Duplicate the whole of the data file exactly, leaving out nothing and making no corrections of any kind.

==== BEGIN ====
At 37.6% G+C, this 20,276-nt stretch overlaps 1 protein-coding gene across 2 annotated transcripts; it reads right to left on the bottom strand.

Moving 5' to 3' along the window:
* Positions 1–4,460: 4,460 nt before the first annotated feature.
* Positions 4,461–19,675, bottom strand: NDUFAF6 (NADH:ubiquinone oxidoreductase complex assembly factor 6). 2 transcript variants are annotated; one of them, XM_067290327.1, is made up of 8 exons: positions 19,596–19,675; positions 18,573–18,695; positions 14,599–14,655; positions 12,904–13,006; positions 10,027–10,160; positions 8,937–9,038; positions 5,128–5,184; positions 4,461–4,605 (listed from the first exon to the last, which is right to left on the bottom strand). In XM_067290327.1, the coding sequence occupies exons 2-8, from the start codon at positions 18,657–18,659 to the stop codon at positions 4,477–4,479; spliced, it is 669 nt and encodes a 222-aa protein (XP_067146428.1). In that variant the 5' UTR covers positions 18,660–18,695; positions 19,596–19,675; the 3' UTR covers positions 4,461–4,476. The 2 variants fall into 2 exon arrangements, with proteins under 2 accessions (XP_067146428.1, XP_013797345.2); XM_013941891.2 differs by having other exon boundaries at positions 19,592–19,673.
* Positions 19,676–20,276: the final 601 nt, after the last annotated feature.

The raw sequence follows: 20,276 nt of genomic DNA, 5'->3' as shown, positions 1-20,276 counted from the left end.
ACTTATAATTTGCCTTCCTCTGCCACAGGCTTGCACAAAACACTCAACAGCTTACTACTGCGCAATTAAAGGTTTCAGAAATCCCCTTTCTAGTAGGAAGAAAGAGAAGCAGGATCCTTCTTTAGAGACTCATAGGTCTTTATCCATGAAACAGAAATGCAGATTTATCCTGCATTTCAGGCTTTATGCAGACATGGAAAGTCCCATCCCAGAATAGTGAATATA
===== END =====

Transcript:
At 37.6% G+C, this 20,276-nt stretch overlaps 1 protein-coding gene across 2 annotated transcripts; it reads right to left on the bottom strand.

Moving 5' to 3' along the window:
* Positions 1–4,460: 4,460 nt before the first annotated feature.
* Positions 4,461–19,675, bottom strand: NDUFAF6 (NADH:ubiquinone oxidoreductase complex assembly factor 6). 2 transcript variants are annotated; one of them, XM_067290327.1, is made up of 8 exons: positions 19,596–19,675; positions 18,573–18,695; positions 14,599–14,655; positions 12,904–13,006; positions 10,027–10,160; positions 8,937–9,038; positions 5,128–5,184; positions 4,461–4,605 (listed from the first exon to the last, which is right to left on the bottom strand). In XM_067290327.1, the coding sequence occupies exons 2-8, from the start codon at positions 18,657–18,659 to the stop codon at positions 4,477–4,479; spliced, it is 669 nt and encodes a 222-aa protein (XP_067146428.1). In that variant the 5' UTR covers positions 18,660–18,695; positions 19,596–19,675; the 3' UTR covers positions 4,461–4,476. The 2 variants fall into 2 exon arrangements, with proteins under 2 accessions (XP_067146428.1, XP_013797345.2); XM_013941891.2 differs by having other exon boundaries at positions 19,592–19,673.
* Positions 19,676–20,276: the final 601 nt, after the last annotated feature.

The raw sequence follows: 20,276 nt of genomic DNA, 5'->3' as shown, positions 1-20,276 counted from the left end.
ACTTATAATTTGCCTTCCTCTGCCACAGGCTTGCACAAAACACTCAACAGCTTACTACTGCGCAATTAAAGGTTTCAGAAATCCCCTTTCTAGTAGGAAGAAAGAGAAGCAGGATCCTTCTTTAGAGACTCATAGGTCTTTATCCATGAAACAGAAATGCAGATTTATCCTGCATTTCAGGCTTTATGCAGACATGGAAAGTCCCATCCCAGAATAGTGAATATA